Considering he was raised on Moby Dick and Jack London, it’s no surprise that Alex Carleton has built a career helping American heritage and adventure brands realize their vision.
Now Creative Director at Filson, we recently asked Carleton to share a list of favorite books. Unsurprisingly, it’s a list heavy on travel and adventure: through the heart of Africa, down the Colorado River and into the stormy Atlantic.
One even spurred him to decamp New York and start a new life in Maine.
Below, his selections — they’ll make you consider whether you’re where you’re supposed to be, trust.
The House of the Seven Gables
“Maybe it’s my New English-ness or maybe I’m a masochist. Nate spun a good old-fashioned Massachusetts fairy tale in a painfully long book. It has humor, murder, witchcraft, a creepy but stylish house, a curse, a spinster, her convict brother, a mysterious hottie and a fair maiden… all with regional flavor. Ultimately, the theme ‘fate is history’ is an idea that’s fascinated me for a long time. It’s the lens through which I look at most things.”
By Herman Melville (and illustrated by Rockwell Kent)
“Part two of my New England origin. As a kid, I played tag in Nantucket graveyards and spent more time in the Atlantic than I did on land. I’m still a member of the New Bedford Whaling Museum. The Pequod was a catalyst for escaping my small-town Cape Cod life and quelled my yearning for far-reaching adventure. It’s a story that rooted within me a sense of identity while (for better or worse) encouraging me to chase my own white whale.”
The Call of the Wild
And everything written by Jack London
“This book is perfect. It makes me cry. It makes my heart explode out of my chest and gives me a stomach ache at the same time. If you are even remotely a dog person you’ll understand. The hero dog has all of the best qualities that a man could ever hope to have: loyalty, strength, stamina, bravery, endurance and simple, clear love. The landscape is sweeping, epic perfection. It’s a story that strangely makes me feel pride and shame at the same time. It’s made me want to explore wild places and also deepens my intrigue and connection with the dogs I’ve encountered in my own life.”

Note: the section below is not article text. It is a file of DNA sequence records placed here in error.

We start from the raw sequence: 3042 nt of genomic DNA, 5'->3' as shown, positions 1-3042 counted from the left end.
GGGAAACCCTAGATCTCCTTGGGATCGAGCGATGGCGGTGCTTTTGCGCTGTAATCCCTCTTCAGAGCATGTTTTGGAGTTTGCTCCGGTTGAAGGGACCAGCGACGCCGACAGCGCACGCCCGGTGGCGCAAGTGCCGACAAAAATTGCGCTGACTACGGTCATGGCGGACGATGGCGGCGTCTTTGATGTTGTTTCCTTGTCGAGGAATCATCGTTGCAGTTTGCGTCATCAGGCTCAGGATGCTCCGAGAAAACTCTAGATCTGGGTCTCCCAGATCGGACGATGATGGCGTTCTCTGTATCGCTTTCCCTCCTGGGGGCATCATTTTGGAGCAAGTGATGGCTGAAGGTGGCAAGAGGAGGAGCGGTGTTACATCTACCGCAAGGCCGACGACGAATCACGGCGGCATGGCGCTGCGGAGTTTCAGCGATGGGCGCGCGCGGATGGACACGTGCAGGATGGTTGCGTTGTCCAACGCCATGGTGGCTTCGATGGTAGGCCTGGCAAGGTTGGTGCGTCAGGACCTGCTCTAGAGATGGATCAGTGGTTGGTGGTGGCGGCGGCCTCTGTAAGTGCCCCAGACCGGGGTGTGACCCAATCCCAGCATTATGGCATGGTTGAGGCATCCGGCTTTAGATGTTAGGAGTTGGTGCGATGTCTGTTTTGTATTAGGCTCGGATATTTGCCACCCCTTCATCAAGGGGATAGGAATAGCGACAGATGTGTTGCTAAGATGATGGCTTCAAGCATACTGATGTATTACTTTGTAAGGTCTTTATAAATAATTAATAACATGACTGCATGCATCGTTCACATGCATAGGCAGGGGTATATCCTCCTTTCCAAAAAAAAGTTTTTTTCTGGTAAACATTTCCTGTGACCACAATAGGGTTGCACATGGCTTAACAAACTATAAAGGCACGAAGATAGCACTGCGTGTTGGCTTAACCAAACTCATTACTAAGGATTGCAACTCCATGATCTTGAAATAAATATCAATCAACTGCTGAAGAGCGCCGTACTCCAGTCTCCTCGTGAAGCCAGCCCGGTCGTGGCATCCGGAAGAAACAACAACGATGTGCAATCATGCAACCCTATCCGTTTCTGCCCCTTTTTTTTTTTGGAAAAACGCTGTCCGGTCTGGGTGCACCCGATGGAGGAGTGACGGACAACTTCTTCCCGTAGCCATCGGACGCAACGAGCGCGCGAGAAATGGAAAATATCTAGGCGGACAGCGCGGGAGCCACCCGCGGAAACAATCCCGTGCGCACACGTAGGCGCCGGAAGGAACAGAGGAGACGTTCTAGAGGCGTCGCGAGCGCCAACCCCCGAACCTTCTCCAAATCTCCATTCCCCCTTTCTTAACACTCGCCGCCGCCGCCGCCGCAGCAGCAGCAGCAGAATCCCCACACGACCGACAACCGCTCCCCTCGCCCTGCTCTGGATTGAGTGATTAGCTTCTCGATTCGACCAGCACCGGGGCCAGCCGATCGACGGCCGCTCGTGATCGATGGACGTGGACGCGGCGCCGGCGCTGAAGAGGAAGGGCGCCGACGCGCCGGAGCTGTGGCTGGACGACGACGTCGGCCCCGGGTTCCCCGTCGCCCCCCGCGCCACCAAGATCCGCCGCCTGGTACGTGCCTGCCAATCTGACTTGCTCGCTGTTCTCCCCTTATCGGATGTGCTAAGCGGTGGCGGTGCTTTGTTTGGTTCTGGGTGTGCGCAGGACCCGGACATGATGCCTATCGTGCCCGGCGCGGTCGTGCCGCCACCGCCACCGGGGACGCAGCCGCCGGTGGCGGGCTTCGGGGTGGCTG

Heart of Darkness
By Joseph Conrad
“This book was a tie with Lord of the Flies: they both explore the thin veil between organization and chaos — a theme that’s interested me since a college Shakespeare class, when I read Henry V. It’s a measure I use to evaluate my personal life.”
The Exploration of the Colorado River
By John Wesley Powell
“I picked up this book when I was living in New York City and had a sleeping hunger for adventure. It’s written by a bearded, grizzled, one-armed Civil War veteran about the place he loved more than any other. It begins, ‘We are ready to start on our way down the great unknown.’ What passage could better have inspired me to quit my job, move out of the city and begin a new life in Maine? It doesn’t hurt that it documents the West with original drawings and woodcuts from the 1800s: landscapes, geology, native people, their homes and crafts. It’s actual adventure.”